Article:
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2021 and 2022 forecast summary

Total biofuel demand for transport declined 8% to 150 billion litres (2 590 kb/d) from 2019 to 2020, surpassing the Renewables 2020 forecast of 144 billion litres (2 480 kb/d) for 2020. The largest year-on-year drops in output were in Brazilian and US ethanol production, and in biodiesel production in Europe. Lower output in these markets accounted for 90% of biofuel production declines from 2019 to 2020.

Global biofuel production is expected to recover to the 2019 level in 2021, as forecast in Renewables 2020, but this recovery will be uneven. Biodiesel and hydrotreated vegetable oil (HVO) production increases globally and ethanol expands in India. HVO capacity is also expected to be 50% higher in 2021 than in 2020 if new projects are built on schedule. However, the ongoing effects of the Covid‑19 crisis on demand, as well as price uncertainty for ethanol relative to sweeteners in Brazil, continue to keep ethanol production in both the United States and Brazil below the 2019 levels.

In Brazil, sugar mill operators can produce either ethanol or sweeteners, depending on which promises the greatest return. The Covid‑19 pandemic has also delayed biofuel policy implementation in Indonesia, Malaysia, Thailand and Brazil, for which production growth had previously been anticipated. Nevertheless, biofuel production is expected to be 7% higher in 2022 than in 2021 owing to HVO and biodiesel expansion in the United States and Indonesia, and a return to 2019 ethanol production levels in Brazil. 

Although total biofuel production returns to the 2019 level in 2021, ethanol production is forecast to remain 3.6% below the 2019 amount, largely due to a slow rebound in the United States and Brazil. Production will remain lower by 8% in Brazil and 5% in the United States in 2021.

The US drop in production results from weaker gasoline demand and the absence of new policy drivers at the time of writing. In Brazil, a combination of reduced gasoline demand, a potentially less abundant sugarcane harvest and lower returns on ethanol relative to sweeteners will likely keep production below the 2019 level, at 33 billion litres (570 kb/d) in 2021. However, the impact of competition between ethanol and sugar production remains uncertain, as a change in the relative price of sweeteners in favour of ethanol would encourage greater ethanol production. These declines are partially offset by gains in India, which has already announced 7% ethanol blending in 2021, a 2.5 percentage-point increase from 2019.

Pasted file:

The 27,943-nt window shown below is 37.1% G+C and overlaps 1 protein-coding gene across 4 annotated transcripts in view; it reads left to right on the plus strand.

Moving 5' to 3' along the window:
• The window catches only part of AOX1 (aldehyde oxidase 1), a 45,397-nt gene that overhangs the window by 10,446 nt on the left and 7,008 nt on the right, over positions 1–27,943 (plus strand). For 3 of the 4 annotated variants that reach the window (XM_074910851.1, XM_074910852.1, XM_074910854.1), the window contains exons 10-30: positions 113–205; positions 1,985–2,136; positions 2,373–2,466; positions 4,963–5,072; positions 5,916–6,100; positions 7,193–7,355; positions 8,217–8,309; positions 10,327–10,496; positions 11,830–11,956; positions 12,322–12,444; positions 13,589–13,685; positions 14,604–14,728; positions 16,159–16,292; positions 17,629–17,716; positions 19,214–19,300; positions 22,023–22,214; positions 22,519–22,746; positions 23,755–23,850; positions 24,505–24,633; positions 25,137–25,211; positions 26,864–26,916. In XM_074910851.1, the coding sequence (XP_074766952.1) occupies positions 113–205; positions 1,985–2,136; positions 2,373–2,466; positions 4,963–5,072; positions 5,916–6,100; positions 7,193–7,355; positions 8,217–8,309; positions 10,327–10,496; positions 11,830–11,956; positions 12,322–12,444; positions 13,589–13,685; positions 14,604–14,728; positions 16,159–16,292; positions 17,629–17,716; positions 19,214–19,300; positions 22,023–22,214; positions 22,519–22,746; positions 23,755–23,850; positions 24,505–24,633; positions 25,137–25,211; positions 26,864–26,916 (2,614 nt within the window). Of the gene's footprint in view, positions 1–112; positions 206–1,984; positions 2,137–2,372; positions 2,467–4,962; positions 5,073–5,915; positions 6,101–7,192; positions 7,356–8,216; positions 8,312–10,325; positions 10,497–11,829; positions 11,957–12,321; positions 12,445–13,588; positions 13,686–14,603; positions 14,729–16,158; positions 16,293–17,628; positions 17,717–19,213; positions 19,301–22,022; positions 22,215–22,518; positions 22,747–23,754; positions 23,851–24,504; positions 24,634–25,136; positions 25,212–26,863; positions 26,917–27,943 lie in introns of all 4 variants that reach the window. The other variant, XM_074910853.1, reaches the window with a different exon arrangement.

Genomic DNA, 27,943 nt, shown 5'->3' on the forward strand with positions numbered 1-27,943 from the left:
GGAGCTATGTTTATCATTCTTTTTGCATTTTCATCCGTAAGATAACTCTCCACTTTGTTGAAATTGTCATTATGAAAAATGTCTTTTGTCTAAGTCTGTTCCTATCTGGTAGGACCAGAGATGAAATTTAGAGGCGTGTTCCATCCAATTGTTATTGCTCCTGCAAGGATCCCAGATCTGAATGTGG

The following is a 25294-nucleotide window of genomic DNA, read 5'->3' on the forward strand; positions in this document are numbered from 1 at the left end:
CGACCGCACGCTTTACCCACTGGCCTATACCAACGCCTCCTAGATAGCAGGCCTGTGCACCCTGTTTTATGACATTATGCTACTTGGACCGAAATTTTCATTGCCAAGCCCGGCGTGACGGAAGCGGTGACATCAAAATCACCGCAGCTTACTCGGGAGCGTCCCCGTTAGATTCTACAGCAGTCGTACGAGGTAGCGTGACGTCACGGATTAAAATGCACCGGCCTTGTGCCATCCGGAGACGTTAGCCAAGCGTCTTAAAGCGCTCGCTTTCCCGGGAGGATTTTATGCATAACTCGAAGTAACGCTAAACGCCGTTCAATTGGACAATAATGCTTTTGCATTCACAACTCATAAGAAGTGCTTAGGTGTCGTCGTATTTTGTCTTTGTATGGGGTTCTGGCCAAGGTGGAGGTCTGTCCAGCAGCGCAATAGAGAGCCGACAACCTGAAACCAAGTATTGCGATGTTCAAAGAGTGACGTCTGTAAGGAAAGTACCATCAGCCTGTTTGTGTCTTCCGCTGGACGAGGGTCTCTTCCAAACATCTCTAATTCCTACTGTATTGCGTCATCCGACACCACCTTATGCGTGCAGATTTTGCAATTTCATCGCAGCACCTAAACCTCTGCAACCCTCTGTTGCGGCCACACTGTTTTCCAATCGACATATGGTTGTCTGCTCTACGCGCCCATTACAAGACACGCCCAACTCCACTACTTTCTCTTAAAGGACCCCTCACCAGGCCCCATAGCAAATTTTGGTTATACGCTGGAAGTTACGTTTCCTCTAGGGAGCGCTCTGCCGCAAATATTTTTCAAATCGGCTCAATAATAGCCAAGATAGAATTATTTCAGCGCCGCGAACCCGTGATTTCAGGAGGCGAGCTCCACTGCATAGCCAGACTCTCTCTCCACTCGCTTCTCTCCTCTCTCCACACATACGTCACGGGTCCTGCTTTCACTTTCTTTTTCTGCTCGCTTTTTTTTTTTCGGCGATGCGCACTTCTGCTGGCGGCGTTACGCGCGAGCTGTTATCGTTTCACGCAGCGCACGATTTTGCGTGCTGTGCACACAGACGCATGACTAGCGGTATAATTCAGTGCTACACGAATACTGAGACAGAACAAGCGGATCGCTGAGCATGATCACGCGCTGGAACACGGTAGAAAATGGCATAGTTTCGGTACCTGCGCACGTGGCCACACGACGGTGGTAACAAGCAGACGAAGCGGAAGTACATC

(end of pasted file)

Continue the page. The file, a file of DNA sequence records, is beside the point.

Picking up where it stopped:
Biodiesel production, including HVO, is 10% higher in 2021 than in 2019 thanks to significant capacity expansions. 

Biofuel production by country/region and fuel type, 2016-2022


Policy implementation in Indonesia, Malaysia, Thailand and Brazil has been slower since the beginning of Covid‑19 crisis. In some cases, these policy delays are directly related to the pandemic’s disruption of fuel demand, government prioritisation of Covid‑19 concerns, and the drop in fossil fuel costs relative to biofuels early in the pandemic. However, while oil prices have recovered, the costliness of soybean and palm oil feedstocks continues to keep the price of biodiesel high relative to fossil diesel. 

Biofuel policy implementation delays in selected countries




Indonesia’s government has delayed implementation of its 40% biodiesel mandate from 2021 until at least 2022 because of Covid‑19-related disruptions of testing and capacity expansions, as well as the high cost of palm oil for biodiesel production.


Malaysia has delayed its 20% biodiesel blending mandate in some regions by at least six months. The government expects to extend 20% biodiesel blending to Sabah in June and to peninsular Malaysia in December.


Thailand has postponed enforcement of its 20% ethanol blending mandate indefinitely due to cost concerns. In February 2021, the price of ethanol was 80% higher than that of gasoline.


In September 2020, Brazil’s National Petroleum Agency scaled back GHG emissions reduction targets by 50% because fuel market uncertainties may have made it difficult for fuel suppliers to meet the goals. In April 2021, Brazil temporarily reduced its biodiesel obligation from 13% to 10% in response to a spike in biodiesel prices, which have nearly doubled since July 2020 due to rising costs for the soybeans that are used to make biodiesel.

* Based on government announcements for each country.

US policies are behind 85% of HVO capacity additions globally, as the renewable fuel standard, California’s low-carbon fuel standard and a biodiesel blender credit make HVO projects economically attractive. Outside the United States, new projects will expand capacity 12% from 2020 to 2022 in Europe, and by 32% in the Asia-Pacific region. At full production capacity HVO facilities account for 11% of forecast global biofuel production in 2022, more than doubling the 2019 HVO share.

Global hydrotreated vegetable oil production capacity, 2019-2022


HVO projects offer other benefits as well, including providing new life for oil refineries (6 of the 18 projects and expansions are refinery conversions). HVO is also a “drop-in” fuel, meaning it can be directly substituted for diesel without the need for engine modifications, facilitating its broader use.